Our three example novels all begin on a significant day. It is a holiday of sorts, though the celebration is touched with sadness and pain. When tied into the final battle scene of the story, this type of beginning produces a more satisfying ending.
Harry Potter begins on a day the wizards are celebrating Voldemort’s defeat and departure. They are celebrating “the boy who lived,” but we also know that some did not live: Harry’s parents sacrificed themselves to protect Harry from Voldemort.
Twilight opens with Bella preparing for her death, and though it certainly isn’t festive, the reverence reminds me of the kind reserved for holidays (or sacraments even). She thinks, “Surely it was a good way to die, in the place of someone else, someone I loved. Noble even.” (TW Preface).
The Hunger Games begins on the Reaping Day, a day the districts are forced to celebrate. It is a painful event because twenty-three children are essentially sentenced to death, and Katniss sacrifices herself by taking the spot of her sister in the Games.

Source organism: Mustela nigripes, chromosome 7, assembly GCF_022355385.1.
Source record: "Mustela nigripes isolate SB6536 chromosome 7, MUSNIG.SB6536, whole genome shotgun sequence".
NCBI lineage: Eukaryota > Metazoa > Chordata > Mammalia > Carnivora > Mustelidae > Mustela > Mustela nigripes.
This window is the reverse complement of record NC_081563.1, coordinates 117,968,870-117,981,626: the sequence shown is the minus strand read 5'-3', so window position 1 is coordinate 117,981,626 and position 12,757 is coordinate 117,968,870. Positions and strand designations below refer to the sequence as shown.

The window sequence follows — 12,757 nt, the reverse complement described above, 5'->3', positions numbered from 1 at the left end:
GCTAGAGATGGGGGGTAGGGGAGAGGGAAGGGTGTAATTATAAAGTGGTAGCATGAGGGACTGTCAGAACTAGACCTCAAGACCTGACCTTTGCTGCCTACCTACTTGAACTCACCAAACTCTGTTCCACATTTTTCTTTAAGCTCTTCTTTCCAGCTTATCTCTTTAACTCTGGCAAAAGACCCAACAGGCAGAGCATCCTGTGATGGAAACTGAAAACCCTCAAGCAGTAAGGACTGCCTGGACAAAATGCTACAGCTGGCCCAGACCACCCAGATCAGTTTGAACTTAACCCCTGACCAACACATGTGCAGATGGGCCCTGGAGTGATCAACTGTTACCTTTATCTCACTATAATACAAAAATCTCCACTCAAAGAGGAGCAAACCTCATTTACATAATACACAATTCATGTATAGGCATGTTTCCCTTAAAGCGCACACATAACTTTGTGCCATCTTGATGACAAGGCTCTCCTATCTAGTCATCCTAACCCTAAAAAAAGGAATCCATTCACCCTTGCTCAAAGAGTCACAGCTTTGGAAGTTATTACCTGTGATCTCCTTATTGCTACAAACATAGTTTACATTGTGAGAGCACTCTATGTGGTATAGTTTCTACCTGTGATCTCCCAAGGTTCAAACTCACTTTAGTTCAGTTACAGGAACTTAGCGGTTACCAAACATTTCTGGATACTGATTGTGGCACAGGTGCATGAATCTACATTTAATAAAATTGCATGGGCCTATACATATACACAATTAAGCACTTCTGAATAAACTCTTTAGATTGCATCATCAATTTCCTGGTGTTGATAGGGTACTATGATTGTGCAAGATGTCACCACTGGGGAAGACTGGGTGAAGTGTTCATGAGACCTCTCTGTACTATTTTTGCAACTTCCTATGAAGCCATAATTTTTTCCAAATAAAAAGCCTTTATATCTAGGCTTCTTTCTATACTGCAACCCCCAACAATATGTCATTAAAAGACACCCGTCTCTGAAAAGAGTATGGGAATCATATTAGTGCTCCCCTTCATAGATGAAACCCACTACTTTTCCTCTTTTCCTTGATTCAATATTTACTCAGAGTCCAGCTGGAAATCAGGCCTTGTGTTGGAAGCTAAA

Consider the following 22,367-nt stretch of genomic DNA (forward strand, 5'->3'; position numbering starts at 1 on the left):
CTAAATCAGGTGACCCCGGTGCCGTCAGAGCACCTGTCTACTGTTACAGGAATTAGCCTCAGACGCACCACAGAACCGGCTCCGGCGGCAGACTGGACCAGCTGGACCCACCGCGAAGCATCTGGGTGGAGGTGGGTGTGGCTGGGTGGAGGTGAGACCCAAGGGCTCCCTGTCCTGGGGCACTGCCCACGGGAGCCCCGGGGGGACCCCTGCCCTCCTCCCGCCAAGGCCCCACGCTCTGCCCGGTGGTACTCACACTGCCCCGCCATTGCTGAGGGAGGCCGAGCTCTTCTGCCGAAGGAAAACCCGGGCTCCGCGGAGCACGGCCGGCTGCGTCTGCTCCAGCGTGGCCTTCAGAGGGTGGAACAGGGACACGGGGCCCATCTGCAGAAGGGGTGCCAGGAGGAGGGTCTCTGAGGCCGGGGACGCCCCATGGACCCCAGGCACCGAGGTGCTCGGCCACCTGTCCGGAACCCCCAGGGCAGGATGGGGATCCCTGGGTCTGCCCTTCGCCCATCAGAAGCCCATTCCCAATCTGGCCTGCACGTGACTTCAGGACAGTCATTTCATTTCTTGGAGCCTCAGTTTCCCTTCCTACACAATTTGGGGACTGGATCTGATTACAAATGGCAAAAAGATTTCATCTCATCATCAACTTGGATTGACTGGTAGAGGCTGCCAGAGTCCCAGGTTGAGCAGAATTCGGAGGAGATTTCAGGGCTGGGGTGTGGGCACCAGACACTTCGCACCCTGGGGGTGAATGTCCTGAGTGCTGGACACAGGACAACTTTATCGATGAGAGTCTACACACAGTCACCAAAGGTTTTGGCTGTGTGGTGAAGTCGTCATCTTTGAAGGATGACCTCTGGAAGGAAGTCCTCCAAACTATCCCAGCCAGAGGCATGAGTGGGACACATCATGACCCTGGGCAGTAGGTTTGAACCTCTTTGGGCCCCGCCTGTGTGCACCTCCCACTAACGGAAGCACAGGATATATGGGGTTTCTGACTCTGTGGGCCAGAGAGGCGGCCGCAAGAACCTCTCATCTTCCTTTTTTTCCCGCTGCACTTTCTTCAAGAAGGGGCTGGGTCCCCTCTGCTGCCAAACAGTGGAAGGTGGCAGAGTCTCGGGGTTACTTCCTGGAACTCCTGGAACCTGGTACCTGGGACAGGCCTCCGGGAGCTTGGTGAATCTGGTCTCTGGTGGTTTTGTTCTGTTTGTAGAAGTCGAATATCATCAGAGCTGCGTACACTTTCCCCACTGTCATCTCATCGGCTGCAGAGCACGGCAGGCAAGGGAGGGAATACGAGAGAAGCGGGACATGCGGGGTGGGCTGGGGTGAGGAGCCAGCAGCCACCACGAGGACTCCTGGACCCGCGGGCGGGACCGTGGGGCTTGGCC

Here’s why these celebratory beginnings work:
- First, something important is already going on. We don’t have to wait for the Hero to find some action because we are already trying to catch up; we are curious to figure out why the day is special. Sounds like a hook to me.
- Second, we are immediately on notice that there are life-or-death situations ahead. These beginnings introduce us to the Villain or evil force, so we know what is at stake. Plus we see the characters sacrificing themselves for others, which stirs our empathy towards them.
- Finally, the celebratory day foreshadows the Hero’s final confrontation with the Villain.
Harry ends up fighting Voldemort upon his attempted return to power. Bella confronts the evil vampire, even though Edward has tried so hard to keep her alive. Katniss takes on the Capitol when she forces a two-person win of the Hunger Games, and by extension she rebels against the Reaping Day.
Beginning the story with a “bittersweet celebration” allows the final climax to mean more when we get there. We are left with the effect of “all the pieces falling into place.”
Open the novel on a significant day. The celebration should be filled with love, shown by one character’s willingness to sacrifice their self for another. The celebration should also imply the possibility of the Hero’s death by an evil force.